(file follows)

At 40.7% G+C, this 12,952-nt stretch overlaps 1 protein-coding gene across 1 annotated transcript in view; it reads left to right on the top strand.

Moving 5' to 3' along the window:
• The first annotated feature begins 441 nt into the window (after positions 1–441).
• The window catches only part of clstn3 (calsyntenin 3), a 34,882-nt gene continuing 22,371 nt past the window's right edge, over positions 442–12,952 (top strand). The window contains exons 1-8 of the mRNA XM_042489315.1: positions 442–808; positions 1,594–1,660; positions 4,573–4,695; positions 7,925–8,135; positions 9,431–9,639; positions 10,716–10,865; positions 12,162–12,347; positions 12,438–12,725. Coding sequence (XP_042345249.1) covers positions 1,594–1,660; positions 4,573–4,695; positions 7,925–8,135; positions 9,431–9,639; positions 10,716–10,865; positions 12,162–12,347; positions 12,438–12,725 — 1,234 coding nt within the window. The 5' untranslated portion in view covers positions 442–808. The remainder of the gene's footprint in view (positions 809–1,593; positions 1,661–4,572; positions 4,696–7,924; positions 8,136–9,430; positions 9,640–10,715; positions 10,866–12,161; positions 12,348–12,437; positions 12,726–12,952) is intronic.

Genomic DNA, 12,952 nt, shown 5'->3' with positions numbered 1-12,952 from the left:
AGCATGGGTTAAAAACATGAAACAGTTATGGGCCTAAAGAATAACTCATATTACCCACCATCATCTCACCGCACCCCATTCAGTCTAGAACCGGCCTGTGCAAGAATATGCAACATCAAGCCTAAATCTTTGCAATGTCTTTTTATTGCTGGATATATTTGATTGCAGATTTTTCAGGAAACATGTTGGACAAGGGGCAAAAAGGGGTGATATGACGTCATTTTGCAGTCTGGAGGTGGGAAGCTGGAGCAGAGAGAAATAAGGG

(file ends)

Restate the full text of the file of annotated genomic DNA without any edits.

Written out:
At 40.7% G+C, this 12,952-nt stretch overlaps 1 protein-coding gene across 1 annotated transcript in view; it reads left to right on the top strand.

Moving 5' to 3' along the window:
• The first annotated feature begins 441 nt into the window (after positions 1–441).
• The window catches only part of clstn3 (calsyntenin 3), a 34,882-nt gene continuing 22,371 nt past the window's right edge, over positions 442–12,952 (top strand). The window contains exons 1-8 of the mRNA XM_042489315.1: positions 442–808; positions 1,594–1,660; positions 4,573–4,695; positions 7,925–8,135; positions 9,431–9,639; positions 10,716–10,865; positions 12,162–12,347; positions 12,438–12,725. Coding sequence (XP_042345249.1) covers positions 1,594–1,660; positions 4,573–4,695; positions 7,925–8,135; positions 9,431–9,639; positions 10,716–10,865; positions 12,162–12,347; positions 12,438–12,725 — 1,234 coding nt within the window. The 5' untranslated portion in view covers positions 442–808. The remainder of the gene's footprint in view (positions 809–1,593; positions 1,661–4,572; positions 4,696–7,924; positions 8,136–9,430; positions 9,640–10,715; positions 10,866–12,161; positions 12,348–12,437; positions 12,726–12,952) is intronic.

Genomic DNA, 12,952 nt, shown 5'->3' with positions numbered 1-12,952 from the left:
AGCATGGGTTAAAAACATGAAACAGTTATGGGCCTAAAGAATAACTCATATTACCCACCATCATCTCACCGCACCCCATTCAGTCTAGAACCGGCCTGTGCAAGAATATGCAACATCAAGCCTAAATCTTTGCAATGTCTTTTTATTGCTGGATATATTTGATTGCAGATTTTTCAGGAAACATGTTGGACAAGGGGCAAAAAGGGGTGATATGACGTCATTTTGCAGTCTGGAGGTGGGAAGCTGGAGCAGAGAGAAATAAGGG